trade war

Rick Murdock drives past his neighbors on rural back roads in southwest Calloway County, Kentucky, most days in his pickup truck, where he’ll pass by some signs of the season — “Trump 2020” flags and signs.

Murdock said he’s never been the type to put up signs or banners himself supporting a particular candidate — “I would not want to offend my brother, or my neighbor” — but he does consider himself to be a conservative, a Christian. He recalled a past Election Day when he took his then 8-year-old daughter with him to the voting booth to show her what the process was like. He voted for former President George W. Bush that year. 

 


Becca Schimmel

The Ohio Valley’s economy could see slower growth in 2020 amid continued anxiety about trade, and possible downturns in both energy and manufacturing, according to analyses and forecasts by regional economists.

Michael Hicks directs the Center for Business and Economic Research at Ball State University in Indiana where he forecasts the health of the manufacturing sector. Hicks expects manufacturing to slow down, and he blames the tariffs levied under President Donald Trump’s administration. Hicks said the costs imposed by the trade war are playing out in markets across the region and he predicts the Ohio Valley’s economic growth to slow dramatically in 2020.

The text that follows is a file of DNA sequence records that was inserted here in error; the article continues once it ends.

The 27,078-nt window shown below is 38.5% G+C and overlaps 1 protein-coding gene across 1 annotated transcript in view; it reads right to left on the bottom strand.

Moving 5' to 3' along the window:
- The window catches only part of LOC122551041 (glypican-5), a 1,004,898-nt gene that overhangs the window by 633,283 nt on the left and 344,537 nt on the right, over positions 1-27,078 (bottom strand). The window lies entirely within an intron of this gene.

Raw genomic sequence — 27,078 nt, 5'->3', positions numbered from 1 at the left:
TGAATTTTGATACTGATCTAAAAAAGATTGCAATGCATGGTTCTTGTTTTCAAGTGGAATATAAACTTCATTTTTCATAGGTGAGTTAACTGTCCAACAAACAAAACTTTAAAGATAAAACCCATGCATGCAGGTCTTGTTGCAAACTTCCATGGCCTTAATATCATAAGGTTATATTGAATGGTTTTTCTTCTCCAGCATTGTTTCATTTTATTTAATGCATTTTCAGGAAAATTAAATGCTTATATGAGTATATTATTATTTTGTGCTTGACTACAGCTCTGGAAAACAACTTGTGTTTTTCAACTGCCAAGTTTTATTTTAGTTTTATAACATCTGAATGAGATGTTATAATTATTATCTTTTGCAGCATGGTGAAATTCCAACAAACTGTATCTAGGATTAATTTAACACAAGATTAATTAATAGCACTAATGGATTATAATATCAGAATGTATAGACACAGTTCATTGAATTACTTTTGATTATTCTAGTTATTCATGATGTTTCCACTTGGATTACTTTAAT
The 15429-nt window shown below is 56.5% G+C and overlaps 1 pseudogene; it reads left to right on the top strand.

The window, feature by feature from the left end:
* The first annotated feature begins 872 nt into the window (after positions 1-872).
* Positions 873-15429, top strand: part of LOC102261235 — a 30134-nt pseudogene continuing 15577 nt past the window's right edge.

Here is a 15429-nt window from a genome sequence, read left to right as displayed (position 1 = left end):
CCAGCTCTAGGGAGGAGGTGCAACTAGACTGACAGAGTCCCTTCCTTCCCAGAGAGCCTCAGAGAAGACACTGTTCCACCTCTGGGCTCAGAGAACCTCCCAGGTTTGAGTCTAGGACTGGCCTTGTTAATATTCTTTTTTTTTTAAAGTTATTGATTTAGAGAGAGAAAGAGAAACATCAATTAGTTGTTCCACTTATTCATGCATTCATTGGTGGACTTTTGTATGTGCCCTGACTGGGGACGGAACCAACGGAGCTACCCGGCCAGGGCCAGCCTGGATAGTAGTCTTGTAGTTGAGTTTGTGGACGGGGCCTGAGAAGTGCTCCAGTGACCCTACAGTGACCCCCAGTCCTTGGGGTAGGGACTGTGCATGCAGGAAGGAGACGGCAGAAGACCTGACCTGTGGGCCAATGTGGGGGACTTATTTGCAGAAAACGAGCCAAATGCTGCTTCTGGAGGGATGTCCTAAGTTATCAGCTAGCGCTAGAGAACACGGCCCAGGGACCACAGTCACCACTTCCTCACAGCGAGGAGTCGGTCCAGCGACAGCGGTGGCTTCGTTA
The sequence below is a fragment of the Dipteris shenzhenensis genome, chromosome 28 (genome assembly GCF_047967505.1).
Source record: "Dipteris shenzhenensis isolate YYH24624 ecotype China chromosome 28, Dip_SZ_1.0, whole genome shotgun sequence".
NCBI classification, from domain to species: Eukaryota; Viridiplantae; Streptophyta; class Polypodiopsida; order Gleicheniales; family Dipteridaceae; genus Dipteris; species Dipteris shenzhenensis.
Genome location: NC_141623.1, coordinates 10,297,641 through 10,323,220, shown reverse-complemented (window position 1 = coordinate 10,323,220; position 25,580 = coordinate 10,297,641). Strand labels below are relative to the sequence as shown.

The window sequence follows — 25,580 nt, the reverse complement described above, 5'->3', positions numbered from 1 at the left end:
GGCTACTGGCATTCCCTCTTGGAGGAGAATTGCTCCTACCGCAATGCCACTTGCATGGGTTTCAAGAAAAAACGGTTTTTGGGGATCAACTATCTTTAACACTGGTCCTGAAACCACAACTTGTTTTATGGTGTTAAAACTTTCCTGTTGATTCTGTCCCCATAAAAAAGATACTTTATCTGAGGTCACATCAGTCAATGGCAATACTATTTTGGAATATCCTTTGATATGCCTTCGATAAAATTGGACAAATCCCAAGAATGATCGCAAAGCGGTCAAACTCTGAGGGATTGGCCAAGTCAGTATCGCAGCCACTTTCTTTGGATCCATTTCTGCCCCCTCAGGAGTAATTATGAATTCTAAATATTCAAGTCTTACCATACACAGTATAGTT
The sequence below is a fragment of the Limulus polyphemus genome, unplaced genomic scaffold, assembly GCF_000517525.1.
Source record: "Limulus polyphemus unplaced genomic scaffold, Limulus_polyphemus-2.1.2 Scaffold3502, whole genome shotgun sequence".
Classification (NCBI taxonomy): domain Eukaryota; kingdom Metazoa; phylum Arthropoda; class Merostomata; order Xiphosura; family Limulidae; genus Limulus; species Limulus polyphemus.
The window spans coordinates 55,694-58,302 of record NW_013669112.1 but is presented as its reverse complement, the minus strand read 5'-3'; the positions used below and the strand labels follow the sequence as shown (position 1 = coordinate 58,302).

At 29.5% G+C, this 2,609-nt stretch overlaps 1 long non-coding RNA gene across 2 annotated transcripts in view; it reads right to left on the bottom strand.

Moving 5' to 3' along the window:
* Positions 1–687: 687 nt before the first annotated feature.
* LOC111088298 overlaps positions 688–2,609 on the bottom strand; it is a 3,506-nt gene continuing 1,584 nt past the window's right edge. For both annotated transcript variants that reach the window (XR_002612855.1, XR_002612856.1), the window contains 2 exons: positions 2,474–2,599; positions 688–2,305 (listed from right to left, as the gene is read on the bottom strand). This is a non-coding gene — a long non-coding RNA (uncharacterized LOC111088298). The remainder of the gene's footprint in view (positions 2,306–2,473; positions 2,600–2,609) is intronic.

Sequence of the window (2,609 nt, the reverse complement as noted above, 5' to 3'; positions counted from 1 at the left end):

Becca Schimmel | Ohio Valley ReSource

A Western Kentucky University economist said global trade issues increasingly have an impact on farmers and business in places like southern Kentucky.

Brian Strow, a professor of Economics and the BB&T Professor for the Study of Capitalism at Western Kentucky University, said farmers are especially reliant on a healthy global economy, and have been closely following news concerning U.S. trade policy with China and the European Union.


Liam Niemeyer

Tom Folz drives around on a sunny, August afternoon and surveys the thousands of acres of dark green, leafy soybean plants and tall stalks of corn he grows on his sprawling farm in Christian County, Kentucky.

At 54, Folz has wispy, white hair matching his white mustache. It’s taken him several long work weeks to get his crop to where it is today.

“You got to be a little bit ‘off’ to be a farmer,” Folz said. ”You don’t get to enjoy anything during harvest and planting season because we’re working.”